As a high-performing equity market environment lifted most stocks over the last decade, the value proposition for active management in efficient asset classes such as U.S. Large Cap has been scrutinized by both institutional and retail investors alike.
Low active share, otherwise known as “closet indexing,” high turnover and lofty management fees all contributed to a trend of marginal performance results for active products relative to benchmarks. In response, many investors have chosen to reduce their allocations to active managers and increase passive holdings, particularly in efficient asset classes.
% of Institutional Strategies That Have Outperformed Benchmark
Trailing 10 Yrs, Net of Fees
During this period of dominance by passive products, the relationship between asset owners and investment managers has transformed, increasing fee pressures to improve alignment over existing fee structures. While overall fees have come down over the last decade, the industry has done very little to truly level the playing field for investors and solve the real problem — aligning fees to the value of active management and improving the probability of a favorable outcome depending on manager skill and the efficiency of the asset class.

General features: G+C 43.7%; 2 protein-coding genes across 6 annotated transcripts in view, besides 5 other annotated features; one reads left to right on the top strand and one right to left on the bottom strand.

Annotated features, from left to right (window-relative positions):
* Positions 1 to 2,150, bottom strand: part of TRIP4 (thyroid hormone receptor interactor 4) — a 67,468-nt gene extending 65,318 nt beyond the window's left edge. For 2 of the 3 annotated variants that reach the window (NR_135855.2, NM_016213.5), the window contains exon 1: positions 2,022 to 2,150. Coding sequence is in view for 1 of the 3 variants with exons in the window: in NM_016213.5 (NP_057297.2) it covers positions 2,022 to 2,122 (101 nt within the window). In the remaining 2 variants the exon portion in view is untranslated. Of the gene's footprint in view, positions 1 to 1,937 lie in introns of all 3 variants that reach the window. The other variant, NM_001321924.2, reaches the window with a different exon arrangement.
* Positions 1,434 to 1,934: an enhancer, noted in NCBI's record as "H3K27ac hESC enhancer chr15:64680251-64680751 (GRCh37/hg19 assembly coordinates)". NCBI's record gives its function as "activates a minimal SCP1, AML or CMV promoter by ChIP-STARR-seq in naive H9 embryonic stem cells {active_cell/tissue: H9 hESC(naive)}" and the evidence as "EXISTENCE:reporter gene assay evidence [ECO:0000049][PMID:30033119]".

Mutual fund investors paid a staggering $100 billion dollars in expenses to underperforming asset managers over the last ten calendar years.
We believe the industry is primed for a major disruption that will better reflect the value-added returns of active management by solving the fee problem, altering the probability of winning for investors, and in turn radically changing asset allocation decisions.
Read more in our whitepaper, “Mission Possible: Changing the Probability of Winning for Active Investors.”